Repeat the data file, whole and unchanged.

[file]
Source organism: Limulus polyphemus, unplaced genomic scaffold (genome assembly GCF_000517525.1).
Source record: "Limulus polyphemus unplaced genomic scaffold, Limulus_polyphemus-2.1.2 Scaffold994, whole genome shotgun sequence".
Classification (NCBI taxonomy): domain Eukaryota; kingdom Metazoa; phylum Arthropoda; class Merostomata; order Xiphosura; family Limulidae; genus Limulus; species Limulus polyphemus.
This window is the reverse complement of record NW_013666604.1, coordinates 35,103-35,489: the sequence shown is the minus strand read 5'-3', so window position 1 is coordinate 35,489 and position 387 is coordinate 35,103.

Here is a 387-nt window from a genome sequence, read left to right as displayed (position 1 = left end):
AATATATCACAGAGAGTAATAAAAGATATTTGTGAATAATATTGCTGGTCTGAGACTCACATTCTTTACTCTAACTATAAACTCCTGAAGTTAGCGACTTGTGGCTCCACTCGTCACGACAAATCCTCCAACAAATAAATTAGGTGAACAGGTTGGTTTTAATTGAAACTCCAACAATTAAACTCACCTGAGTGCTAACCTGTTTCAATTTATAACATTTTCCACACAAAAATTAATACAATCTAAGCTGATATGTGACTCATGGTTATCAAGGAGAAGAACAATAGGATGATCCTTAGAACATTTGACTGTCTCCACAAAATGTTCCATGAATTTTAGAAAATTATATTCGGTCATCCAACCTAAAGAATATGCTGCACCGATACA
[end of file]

Source organism: Limulus polyphemus, unplaced genomic scaffold (genome assembly GCF_000517525.1).
Source record: "Limulus polyphemus unplaced genomic scaffold, Limulus_polyphemus-2.1.2 Scaffold994, whole genome shotgun sequence".
Classification (NCBI taxonomy): domain Eukaryota; kingdom Metazoa; phylum Arthropoda; class Merostomata; order Xiphosura; family Limulidae; genus Limulus; species Limulus polyphemus.
This window is the reverse complement of record NW_013666604.1, coordinates 35,103-35,489: the sequence shown is the minus strand read 5'-3', so window position 1 is coordinate 35,489 and position 387 is coordinate 35,103.

Here is a 387-nt window from a genome sequence, read left to right as displayed (position 1 = left end):
AATATATCACAGAGAGTAATAAAAGATATTTGTGAATAATATTGCTGGTCTGAGACTCACATTCTTTACTCTAACTATAAACTCCTGAAGTTAGCGACTTGTGGCTCCACTCGTCACGACAAATCCTCCAACAAATAAATTAGGTGAACAGGTTGGTTTTAATTGAAACTCCAACAATTAAACTCACCTGAGTGCTAACCTGTTTCAATTTATAACATTTTCCACACAAAAATTAATACAATCTAAGCTGATATGTGACTCATGGTTATCAAGGAGAAGAACAATAGGATGATCCTTAGAACATTTGACTGTCTCCACAAAATGTTCCATGAATTTTAGAAAATTATATTCGGTCATCCAACCTAAAGAATATGCTGCACCGATACA